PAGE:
« Reply #4 on: December 12, 2017, 07:43:46 PM »
Revisiting this Backstory, had some more ideas.....
As Maritime Patrol would be a serious mission of the RNZAF in protection it’s maritime zone against incursion, I’d say it would be more likely they’d need to replace their Lockheed P-3 Orion's due to spare part shortages, say with Ilyushin Il-38; just as their Lockheed C-130 Hercules would need replacement by Ilyushin IL-76 'Candid's'.
As much as I like the prospect of RNZAF Flanker's, they are really outside New Zealand’s operational scope, and would stick with MiG-29 Fulcrum's, some Antonov An-26 Curl's

M.A.D

Offline GTX_Admin

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Re: A slightly different New Zealand
« Reply #5 on: December 13, 2017, 02:07:01 AM »
Maybe some AN72Ps?
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Offline elmayerle

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Re: A slightly different New Zealand
« Reply #6 on: December 13, 2017, 11:05:31 AM »
Maybe some AN72Ps?
Those would seem more promising; perhaps even acquiring some AN-71 Madcap aircraft for command and control purposes.

Offline Rickshaw

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Re: A slightly different New Zealand
« Reply #7 on: December 13, 2017, 12:31:24 PM »
Interesting.  New Zealand was and remains rather important to both the Western Alliance and the Soviet Union/Russia.   Both for the same reason.   Russian communications and reconnaissance satellites because of their high, arcing, polar orbits come closest to Earth in the region of New Zealand.   This has allowed the US to spy, on the Russian spysats and commsats much more easily, as they swoop close in.

Potentially, during the Cold War, this meant that New Zealand would be the ideal place to base anti-Satellite missiles.  While the speed of the satellites would be higher they would be closer so shorter ranged, faster intercepting missiles could work.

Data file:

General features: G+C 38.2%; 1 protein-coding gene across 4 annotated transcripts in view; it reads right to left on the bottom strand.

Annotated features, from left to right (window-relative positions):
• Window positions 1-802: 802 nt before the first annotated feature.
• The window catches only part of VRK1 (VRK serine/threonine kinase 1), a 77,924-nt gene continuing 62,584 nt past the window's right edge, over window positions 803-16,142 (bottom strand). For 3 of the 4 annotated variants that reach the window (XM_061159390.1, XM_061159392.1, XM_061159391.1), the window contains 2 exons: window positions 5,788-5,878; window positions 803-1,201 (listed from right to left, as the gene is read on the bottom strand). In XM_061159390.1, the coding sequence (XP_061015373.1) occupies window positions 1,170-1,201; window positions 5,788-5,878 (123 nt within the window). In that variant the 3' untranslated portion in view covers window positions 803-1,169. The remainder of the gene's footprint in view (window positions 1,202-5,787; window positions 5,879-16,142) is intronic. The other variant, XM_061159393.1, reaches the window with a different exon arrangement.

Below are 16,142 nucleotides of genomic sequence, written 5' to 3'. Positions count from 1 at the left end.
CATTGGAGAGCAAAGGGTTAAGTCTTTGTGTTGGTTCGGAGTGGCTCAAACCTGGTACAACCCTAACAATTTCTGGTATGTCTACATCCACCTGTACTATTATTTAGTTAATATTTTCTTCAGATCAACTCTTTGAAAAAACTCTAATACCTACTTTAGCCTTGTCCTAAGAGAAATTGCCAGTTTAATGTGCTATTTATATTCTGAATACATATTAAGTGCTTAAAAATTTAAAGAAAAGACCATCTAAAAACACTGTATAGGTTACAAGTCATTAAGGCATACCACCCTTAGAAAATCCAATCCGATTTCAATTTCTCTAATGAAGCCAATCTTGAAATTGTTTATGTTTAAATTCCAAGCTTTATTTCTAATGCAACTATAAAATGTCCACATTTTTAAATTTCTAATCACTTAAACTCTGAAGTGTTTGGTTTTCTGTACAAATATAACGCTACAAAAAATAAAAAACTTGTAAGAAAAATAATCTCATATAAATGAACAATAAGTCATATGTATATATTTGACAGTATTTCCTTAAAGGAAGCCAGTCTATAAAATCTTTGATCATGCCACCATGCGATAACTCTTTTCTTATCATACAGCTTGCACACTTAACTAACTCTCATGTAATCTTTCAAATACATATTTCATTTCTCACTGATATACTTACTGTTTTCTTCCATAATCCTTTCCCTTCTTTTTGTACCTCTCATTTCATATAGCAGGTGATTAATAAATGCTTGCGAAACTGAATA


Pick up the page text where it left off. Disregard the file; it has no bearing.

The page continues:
New Zealand, also because of it's position, in the deep, southern Pacific Ocean was also an ideal staging place to Antarctica and it's why, even after their expulsion from the A**US Treaty, they allowed the US to continue to stage flights through New Zealand airbases from the US to Antarctica.   This would make New Zealand essential in the ongoing fight against the super-Secret Nazi Antarctic bases.    It is from here, that secret interception flights against the Nazi flying saucers occurred.    ;)

Offline KiwiZac

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Re: A slightly different New Zealand
« Reply #8 on: January 11, 2018, 06:04:46 AM »
As much as I like the prospect of RNZAF Flanker's, they are really outside New Zealand’s operational scope
I've read that when the A-4 replacement programme was in full swing in the late 1990s Sukhoi prepared a proposal for selling us Flankers. I'd love to find out more about it.
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Offline M.A.D

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Re: A slightly different New Zealand
« Reply #9 on: January 29, 2018, 03:10:36 AM »
As much as I like the prospect of RNZAF Flanker's, they are really outside New Zealand’s operational scope
I've read that when the A-4 replacement programme was in full swing in the late 1990s Sukhoi prepared a proposal for selling us Flankers. I'd love to find out more about it.

Sounds very interesting KiwiZac, but unfortunately, I personally don't have anything on the subject.
I would think the RNZAF would struggle $$$-wise with the Flanker's operating costs  :-\

M. A. D

Offline GTX_Admin

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Re: A slightly different New Zealand
« Reply #10 on: January 30, 2018, 01:32:14 AM »
A snippet:

Quote
the aircraft was also offered to New Zealand as an alternative to its intended second-hand F-16 buy. Sukhoi offered an Su-30 10-year lease, with targeting pods, PGMs and support, for a quoted cost of NZ$124.8 million (US$68.8 million).


Source